Some of you may have read about a piece of malicious software (malware) called Tyupkin being used for illegally withdrawing funds from ATMs (Automated Teller Machines). If you haven’t then have a look at the Karpesky Lab and the Interpol article.
The timing of the article seemed to coincide well with reports from authorities in Malaysia about criminals using malware to withdraw a lot of money from 18 ATMs around the country.
Malware on other than stock PCs or laptops is definitely interesting to discuss. While there is a lot of discussion about the malware itself, for example, ‘payload’ (what it does) or how it works, it is important also to understand how it gets installed on the ATM in the first place. Your typical malware-of-the-day relies a lot of exploiting client side vulnerabilities (that is, drive-by-downloads) or authentication weaknesses in Internet facing services. But what about ATMs ? How do they got infected to begin with?
Fortunately one doesn’t have to look that far. Here’s what Karspersky’s Lab mentioned in their write-up (emphasis is mine):
“The criminals work in two stages. First, they gain physical access to the ATMs and insert a bootable CD to install the Tyupkin malware. After they reboot the system, the infected ATM is now under their control and the malware runs in an infinite loop waiting for a command”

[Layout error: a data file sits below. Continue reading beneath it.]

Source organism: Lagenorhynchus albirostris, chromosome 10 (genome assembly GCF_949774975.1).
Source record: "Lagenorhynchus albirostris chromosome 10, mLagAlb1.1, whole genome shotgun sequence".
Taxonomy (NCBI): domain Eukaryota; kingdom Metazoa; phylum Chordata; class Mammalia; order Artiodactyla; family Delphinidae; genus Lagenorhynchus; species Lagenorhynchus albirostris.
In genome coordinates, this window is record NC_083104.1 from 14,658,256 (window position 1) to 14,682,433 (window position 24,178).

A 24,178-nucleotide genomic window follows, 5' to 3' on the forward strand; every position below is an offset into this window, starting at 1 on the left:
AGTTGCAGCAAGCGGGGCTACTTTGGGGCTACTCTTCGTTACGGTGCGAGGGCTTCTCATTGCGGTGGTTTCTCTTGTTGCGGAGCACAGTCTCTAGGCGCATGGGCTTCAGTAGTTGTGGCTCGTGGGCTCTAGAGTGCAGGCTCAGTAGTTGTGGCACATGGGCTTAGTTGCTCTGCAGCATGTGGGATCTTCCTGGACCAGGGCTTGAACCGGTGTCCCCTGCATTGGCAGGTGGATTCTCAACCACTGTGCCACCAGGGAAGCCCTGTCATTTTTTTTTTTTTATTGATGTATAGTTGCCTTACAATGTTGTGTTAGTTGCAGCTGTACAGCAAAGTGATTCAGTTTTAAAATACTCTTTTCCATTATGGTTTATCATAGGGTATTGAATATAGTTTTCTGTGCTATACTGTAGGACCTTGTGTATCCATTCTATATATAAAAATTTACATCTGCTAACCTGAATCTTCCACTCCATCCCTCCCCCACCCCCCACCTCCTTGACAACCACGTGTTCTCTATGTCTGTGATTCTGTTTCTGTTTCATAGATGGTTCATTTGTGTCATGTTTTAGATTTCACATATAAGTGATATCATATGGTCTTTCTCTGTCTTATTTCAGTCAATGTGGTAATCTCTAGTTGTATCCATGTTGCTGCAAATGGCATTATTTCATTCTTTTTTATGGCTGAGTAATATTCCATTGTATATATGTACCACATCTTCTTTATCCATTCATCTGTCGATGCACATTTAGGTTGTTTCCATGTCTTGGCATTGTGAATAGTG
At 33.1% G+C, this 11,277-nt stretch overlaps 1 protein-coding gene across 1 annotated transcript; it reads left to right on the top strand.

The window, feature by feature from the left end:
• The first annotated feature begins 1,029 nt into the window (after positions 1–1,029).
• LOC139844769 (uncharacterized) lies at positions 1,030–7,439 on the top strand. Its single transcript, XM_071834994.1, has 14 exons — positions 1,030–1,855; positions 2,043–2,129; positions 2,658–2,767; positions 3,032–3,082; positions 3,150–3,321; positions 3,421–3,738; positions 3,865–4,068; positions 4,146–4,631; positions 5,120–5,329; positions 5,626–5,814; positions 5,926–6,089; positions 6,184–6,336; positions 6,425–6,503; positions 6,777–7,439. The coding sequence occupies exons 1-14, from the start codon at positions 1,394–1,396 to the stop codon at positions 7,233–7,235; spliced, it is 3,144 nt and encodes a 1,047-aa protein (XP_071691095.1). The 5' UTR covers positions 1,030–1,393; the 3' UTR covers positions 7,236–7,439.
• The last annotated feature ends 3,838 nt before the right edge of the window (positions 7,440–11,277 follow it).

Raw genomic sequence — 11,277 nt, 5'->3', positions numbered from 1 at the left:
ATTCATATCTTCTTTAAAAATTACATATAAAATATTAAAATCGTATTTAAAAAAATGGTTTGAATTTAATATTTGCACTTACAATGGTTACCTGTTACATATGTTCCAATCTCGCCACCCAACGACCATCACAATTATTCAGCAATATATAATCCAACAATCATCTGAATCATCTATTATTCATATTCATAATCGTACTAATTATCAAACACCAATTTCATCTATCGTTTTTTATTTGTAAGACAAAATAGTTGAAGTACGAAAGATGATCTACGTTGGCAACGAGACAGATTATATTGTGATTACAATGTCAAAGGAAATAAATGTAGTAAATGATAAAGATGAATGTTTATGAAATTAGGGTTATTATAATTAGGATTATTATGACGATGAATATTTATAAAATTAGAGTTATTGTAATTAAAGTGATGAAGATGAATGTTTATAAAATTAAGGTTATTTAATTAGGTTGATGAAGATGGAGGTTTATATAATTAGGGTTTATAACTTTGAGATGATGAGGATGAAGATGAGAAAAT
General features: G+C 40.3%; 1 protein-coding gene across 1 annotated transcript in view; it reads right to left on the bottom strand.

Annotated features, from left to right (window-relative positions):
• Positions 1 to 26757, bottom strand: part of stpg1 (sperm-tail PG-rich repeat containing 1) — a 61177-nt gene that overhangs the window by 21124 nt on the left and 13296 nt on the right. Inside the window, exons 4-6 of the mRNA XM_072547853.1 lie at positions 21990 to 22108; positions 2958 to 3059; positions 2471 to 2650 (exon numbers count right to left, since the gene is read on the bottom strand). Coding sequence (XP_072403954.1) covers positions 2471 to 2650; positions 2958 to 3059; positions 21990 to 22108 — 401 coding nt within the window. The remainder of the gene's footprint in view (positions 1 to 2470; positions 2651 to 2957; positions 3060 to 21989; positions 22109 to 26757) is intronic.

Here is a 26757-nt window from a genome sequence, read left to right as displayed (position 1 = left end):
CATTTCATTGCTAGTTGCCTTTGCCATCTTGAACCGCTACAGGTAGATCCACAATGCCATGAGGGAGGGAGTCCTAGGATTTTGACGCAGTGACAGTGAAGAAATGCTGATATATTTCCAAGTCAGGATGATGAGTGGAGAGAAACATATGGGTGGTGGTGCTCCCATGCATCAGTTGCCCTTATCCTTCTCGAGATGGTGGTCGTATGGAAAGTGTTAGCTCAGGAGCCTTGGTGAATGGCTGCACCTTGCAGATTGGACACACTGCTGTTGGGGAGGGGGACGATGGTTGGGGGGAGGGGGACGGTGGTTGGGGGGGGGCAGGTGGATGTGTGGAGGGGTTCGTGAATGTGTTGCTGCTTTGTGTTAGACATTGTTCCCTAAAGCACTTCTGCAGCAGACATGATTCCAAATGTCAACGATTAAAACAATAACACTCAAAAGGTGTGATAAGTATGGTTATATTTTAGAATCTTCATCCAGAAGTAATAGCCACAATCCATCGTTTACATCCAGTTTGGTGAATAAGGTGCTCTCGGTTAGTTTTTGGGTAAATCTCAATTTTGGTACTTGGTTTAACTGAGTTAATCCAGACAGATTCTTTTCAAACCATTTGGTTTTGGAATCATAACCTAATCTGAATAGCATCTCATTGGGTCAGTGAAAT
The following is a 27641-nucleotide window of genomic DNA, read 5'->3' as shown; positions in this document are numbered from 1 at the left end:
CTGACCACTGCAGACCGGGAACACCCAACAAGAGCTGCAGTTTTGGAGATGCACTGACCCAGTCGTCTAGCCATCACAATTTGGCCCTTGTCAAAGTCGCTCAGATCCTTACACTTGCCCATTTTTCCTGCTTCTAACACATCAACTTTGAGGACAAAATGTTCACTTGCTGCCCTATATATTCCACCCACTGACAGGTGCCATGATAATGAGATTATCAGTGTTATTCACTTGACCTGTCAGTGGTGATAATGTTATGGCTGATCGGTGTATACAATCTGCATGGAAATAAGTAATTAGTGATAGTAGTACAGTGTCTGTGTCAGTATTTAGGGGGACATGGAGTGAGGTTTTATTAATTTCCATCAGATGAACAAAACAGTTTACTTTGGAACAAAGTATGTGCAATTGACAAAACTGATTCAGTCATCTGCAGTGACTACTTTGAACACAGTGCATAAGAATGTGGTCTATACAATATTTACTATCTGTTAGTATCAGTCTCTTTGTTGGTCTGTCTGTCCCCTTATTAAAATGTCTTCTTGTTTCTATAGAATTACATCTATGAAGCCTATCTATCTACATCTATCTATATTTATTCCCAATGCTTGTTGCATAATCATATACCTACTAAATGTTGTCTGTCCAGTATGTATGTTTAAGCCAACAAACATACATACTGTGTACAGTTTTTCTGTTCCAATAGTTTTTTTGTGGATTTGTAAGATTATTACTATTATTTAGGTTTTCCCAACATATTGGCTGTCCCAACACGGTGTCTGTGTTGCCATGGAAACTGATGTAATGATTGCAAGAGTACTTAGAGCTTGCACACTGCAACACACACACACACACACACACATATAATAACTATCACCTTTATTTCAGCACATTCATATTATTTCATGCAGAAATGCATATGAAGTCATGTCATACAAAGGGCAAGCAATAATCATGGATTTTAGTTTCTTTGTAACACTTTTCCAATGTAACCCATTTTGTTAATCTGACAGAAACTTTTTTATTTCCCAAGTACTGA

In the news article about the incident in Malaysia the Royal Malaysia Police were quoted as saying something similar about the technique:
“The suspects opened the ATM’s top panel and inserted a disc to infect the machine with the virus. Once the disc was ejected, they would close the panel and their accomplices would withdraw the money by typing automatically generated codes, usually sent to vendors through their mobile phone”.
Managing Physical Security is part of Cyber Security
I am sure there are best practices and guidelines from Central Banks available for protecting ATMs as attacks against them are not uncommon (see card-skimming or fork-lifting and my favorite, sap-ping).
But I want to bring your attention to the importance of physical security. Physical security of IT assets is critical to achieving your cyber security goals. A threat actor who can access IT assets such as laptops or servers can potentially commit theft or breach security, which in turn can affect the confidentiality, availability and integrity of information systems. That is why, for example, we control physical access to the the office or server rooms complete with CCTVs, password protect our screen-savers and BIOS, and use disk-encryption on portable devices.
Again, this is nothing new. Many of the IT Security Management Standards or Frameworks such as ISO/IEC 27001:2013, the ISF Standard of Good Practice for Information Security and NIST’s CyberSecurity Framework cover the need to manage physical access and apply relevant controls to protect your IT assets.
The malware-in-the-ATM attack is a good reminder that the need for physical security is just as important. But if that will not make you stop and think about physical security, perhaps this research paper will.
The views expressed by the authors of this blog are their own and do not necessarily reflect the views of APNIC. Please note a Code of Conduct applies to this blog.